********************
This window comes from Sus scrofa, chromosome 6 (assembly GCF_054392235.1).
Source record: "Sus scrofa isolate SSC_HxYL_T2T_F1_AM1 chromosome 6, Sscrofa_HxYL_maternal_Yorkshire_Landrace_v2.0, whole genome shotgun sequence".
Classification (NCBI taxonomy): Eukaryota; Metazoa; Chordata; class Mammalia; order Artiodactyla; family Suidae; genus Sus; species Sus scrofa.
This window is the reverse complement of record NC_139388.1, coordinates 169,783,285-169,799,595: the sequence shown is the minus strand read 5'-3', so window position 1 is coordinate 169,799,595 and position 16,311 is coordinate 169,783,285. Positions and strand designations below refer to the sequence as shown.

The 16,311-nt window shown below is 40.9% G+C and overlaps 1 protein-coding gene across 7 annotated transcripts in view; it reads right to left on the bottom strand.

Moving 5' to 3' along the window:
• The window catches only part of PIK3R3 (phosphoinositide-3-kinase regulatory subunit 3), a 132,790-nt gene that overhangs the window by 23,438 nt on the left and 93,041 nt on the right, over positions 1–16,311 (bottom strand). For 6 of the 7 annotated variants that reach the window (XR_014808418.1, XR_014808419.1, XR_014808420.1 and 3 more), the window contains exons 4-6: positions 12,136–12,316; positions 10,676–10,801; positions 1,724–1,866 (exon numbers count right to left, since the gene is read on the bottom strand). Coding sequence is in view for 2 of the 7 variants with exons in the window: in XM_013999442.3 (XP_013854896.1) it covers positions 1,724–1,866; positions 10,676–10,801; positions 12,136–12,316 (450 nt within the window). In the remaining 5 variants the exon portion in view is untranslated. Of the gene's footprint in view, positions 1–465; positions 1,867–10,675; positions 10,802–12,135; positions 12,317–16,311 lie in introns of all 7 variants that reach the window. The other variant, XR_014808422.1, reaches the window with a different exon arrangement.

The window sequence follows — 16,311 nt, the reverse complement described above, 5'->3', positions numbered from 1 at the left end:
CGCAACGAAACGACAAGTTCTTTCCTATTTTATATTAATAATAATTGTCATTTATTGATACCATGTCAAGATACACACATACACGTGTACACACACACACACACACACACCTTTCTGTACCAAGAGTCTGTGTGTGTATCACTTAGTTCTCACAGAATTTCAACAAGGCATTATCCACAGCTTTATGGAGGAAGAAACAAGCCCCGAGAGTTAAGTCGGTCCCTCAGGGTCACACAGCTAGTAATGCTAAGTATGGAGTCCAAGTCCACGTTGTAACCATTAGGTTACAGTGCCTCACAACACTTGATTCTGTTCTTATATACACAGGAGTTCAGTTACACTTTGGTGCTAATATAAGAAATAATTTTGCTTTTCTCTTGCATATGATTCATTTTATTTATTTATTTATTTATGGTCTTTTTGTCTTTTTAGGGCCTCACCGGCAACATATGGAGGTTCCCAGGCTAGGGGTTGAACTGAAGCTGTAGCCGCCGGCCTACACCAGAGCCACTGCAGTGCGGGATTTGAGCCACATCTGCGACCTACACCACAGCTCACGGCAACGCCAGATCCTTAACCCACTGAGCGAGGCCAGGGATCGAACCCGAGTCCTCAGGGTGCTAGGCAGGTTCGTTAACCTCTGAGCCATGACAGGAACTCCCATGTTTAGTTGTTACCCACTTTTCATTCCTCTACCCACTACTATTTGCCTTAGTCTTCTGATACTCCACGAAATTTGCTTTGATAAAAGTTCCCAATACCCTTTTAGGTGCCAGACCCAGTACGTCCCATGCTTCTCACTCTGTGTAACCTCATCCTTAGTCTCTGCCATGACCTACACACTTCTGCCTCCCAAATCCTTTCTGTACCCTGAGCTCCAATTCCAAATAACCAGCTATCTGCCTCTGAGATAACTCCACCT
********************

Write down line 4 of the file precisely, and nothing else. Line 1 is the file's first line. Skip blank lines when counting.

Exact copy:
This window is the reverse complement of record NC_139388.1, coordinates 169,783,285-169,799,595: the sequence shown is the minus strand read 5'-3', so window position 1 is coordinate 169,799,595 and position 16,311 is coordinate 169,783,285. Positions and strand designations below refer to the sequence as shown.